Virginia’s dad invents a spit-free way to blow out candles, which filters dirty air with a propeller

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Mark Apelt, 44, spent part of his quarantine inventing a new invention to eliminate spit when blowing out birthday candles

Mark Apelt, 44, spent part of his quarantine inventing a new invention to eliminate spit when blowing out birthday candles

A father shocked by the sight of a child’s saliva flying over the icing of a birthday cake has invented a new gadget that allows users to blow out candles without spraying saliva over the dessert.

Mark Apelt, 44, a Richmond native and a graduate of the University of Virginia, came up with the idea for the tool – which he dubbed the Blowzee – before COVID-19, but spent quarantine developing it.

The Blowzee sees users blowing into a hole with a sensor, which on the other side activates a propeller to blow out candles. That sensor picks up when air is blown in, but none of that actual air comes out the other side.

Instead, it is circulated back to the blower, giving them the satisfaction of putting out candles, without contaminating the cake itself.

Apelt explained his inspiration, saying, ‘We were at a kids birthday party with some friends and the sun was coming through the window at just the right angle so you could see all the droplets flying through the sky and the whole cake. “The kid blew out the candles,” said Apelt The daily progress about the inspiration of the invention.

After the birthday party, Apelt gathered with some friends and joked about the need for a plumbing appliance, which was not actually available in the market.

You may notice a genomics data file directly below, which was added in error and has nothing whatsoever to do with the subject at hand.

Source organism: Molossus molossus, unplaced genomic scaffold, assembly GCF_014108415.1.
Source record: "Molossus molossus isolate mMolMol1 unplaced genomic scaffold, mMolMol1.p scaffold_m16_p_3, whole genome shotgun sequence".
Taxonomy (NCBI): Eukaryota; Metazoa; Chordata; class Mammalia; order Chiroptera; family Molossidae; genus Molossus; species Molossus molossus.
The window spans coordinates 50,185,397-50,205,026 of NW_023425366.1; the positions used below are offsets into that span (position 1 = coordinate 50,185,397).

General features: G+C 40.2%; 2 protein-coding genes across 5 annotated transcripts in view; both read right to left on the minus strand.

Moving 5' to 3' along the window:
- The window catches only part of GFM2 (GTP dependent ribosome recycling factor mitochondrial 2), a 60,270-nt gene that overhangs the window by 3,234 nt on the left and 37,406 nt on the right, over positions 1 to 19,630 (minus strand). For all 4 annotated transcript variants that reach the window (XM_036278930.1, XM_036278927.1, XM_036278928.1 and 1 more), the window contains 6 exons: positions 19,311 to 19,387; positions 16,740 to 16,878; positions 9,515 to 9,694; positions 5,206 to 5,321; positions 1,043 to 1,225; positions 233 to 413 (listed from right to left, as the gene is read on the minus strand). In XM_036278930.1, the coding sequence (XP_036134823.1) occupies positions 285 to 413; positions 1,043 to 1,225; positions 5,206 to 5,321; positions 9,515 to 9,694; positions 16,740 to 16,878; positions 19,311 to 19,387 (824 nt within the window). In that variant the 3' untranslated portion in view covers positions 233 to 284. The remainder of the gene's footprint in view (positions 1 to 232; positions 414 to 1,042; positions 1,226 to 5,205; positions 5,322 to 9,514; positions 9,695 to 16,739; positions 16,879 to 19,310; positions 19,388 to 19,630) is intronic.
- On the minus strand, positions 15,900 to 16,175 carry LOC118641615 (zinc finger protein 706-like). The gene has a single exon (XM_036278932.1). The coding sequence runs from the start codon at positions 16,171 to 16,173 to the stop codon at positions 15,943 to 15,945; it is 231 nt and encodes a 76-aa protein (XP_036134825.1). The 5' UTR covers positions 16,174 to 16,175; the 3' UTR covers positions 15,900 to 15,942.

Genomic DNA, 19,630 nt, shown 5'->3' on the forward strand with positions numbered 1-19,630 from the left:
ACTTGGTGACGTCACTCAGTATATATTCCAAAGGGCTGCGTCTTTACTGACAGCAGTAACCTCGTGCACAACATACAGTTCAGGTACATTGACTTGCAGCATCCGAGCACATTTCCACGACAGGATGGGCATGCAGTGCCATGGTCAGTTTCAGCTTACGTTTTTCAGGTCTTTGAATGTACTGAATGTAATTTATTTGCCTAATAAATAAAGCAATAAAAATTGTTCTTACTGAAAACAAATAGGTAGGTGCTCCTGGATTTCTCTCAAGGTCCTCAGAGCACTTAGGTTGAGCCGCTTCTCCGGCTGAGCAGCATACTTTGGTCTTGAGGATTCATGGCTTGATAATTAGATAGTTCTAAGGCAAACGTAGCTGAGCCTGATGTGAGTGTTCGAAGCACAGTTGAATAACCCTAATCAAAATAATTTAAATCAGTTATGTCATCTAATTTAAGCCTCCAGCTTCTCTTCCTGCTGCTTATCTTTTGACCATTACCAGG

“We were all at the party and we talked about what it’s like when kids blow out the candles because we all saw the spit fly,” said Apelt.

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The Blowzee can be used to extinguish candle flames without creating saliva everywhere

The Blowzee can be used to extinguish candle flames without creating saliva everywhere

The product was invented by Mark Apelt, who had time to focus on the idea during COVID-19

The product was invented by Mark Apelt, who had time to focus on the idea during COVID-19

Apelt and his friends noted that the gross practice of spitting on food applies to only one delicacy.

‘We talked about not doing that with food other than birthday cake. I mean, you don’t do it with burgers. Nobody cooks a burger, blows it, and says, “Here’s your burger.”

“Okay, you’re blowing soup, but you’re blowing your own soup,” Apelt added.

Once the world came to a standstill because of COVID-19, Apelt suddenly had time to pursue the idea. He realized that a new hygiene-obsessed world would also be much more interested in a product that could stop the spread of germs.

A user can blow into the Blowzee, which filters clean air to its final destination

A user can blow into the Blowzee, which filters clean air to its final destination

Meanwhile, it filters the dirty air that is blown back to the person by the user

Meanwhile, it filters the dirty air that is blown back to the person by the user

“Once the pandemic hit, we had a lot of time to think about it and a reason to work on the idea,” Apelt said.

The invention is relatively simple. A user blows into the handheld device, which is almost shaped like a kazoo.